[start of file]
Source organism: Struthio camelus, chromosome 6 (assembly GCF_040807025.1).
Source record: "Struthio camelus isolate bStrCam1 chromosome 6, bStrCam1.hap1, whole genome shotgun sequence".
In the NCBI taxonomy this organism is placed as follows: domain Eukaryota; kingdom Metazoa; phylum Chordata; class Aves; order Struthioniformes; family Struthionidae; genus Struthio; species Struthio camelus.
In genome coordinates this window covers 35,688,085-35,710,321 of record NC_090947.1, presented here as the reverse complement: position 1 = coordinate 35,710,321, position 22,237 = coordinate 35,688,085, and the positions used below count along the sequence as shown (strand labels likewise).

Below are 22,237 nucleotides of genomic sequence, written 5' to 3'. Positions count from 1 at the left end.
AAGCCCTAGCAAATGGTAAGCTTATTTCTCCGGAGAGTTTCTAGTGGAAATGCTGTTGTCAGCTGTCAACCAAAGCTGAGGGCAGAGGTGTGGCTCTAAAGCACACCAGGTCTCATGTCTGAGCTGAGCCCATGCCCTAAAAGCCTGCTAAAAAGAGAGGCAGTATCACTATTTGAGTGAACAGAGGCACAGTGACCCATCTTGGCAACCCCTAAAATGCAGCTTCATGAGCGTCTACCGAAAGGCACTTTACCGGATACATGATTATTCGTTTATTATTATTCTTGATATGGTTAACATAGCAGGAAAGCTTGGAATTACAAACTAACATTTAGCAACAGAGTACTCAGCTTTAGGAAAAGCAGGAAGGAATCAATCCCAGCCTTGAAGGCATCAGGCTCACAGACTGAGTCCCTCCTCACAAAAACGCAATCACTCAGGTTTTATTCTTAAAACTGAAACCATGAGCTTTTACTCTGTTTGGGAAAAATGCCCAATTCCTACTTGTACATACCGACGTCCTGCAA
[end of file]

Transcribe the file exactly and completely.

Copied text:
Source organism: Struthio camelus, chromosome 6 (assembly GCF_040807025.1).
Source record: "Struthio camelus isolate bStrCam1 chromosome 6, bStrCam1.hap1, whole genome shotgun sequence".
In the NCBI taxonomy this organism is placed as follows: domain Eukaryota; kingdom Metazoa; phylum Chordata; class Aves; order Struthioniformes; family Struthionidae; genus Struthio; species Struthio camelus.
In genome coordinates this window covers 35,688,085-35,710,321 of record NC_090947.1, presented here as the reverse complement: position 1 = coordinate 35,710,321, position 22,237 = coordinate 35,688,085, and the positions used below count along the sequence as shown (strand labels likewise).

Below are 22,237 nucleotides of genomic sequence, written 5' to 3'. Positions count from 1 at the left end.
AAGCCCTAGCAAATGGTAAGCTTATTTCTCCGGAGAGTTTCTAGTGGAAATGCTGTTGTCAGCTGTCAACCAAAGCTGAGGGCAGAGGTGTGGCTCTAAAGCACACCAGGTCTCATGTCTGAGCTGAGCCCATGCCCTAAAAGCCTGCTAAAAAGAGAGGCAGTATCACTATTTGAGTGAACAGAGGCACAGTGACCCATCTTGGCAACCCCTAAAATGCAGCTTCATGAGCGTCTACCGAAAGGCACTTTACCGGATACATGATTATTCGTTTATTATTATTCTTGATATGGTTAACATAGCAGGAAAGCTTGGAATTACAAACTAACATTTAGCAACAGAGTACTCAGCTTTAGGAAAAGCAGGAAGGAATCAATCCCAGCCTTGAAGGCATCAGGCTCACAGACTGAGTCCCTCCTCACAAAAACGCAATCACTCAGGTTTTATTCTTAAAACTGAAACCATGAGCTTTTACTCTGTTTGGGAAAAATGCCCAATTCCTACTTGTACATACCGACGTCCTGCAA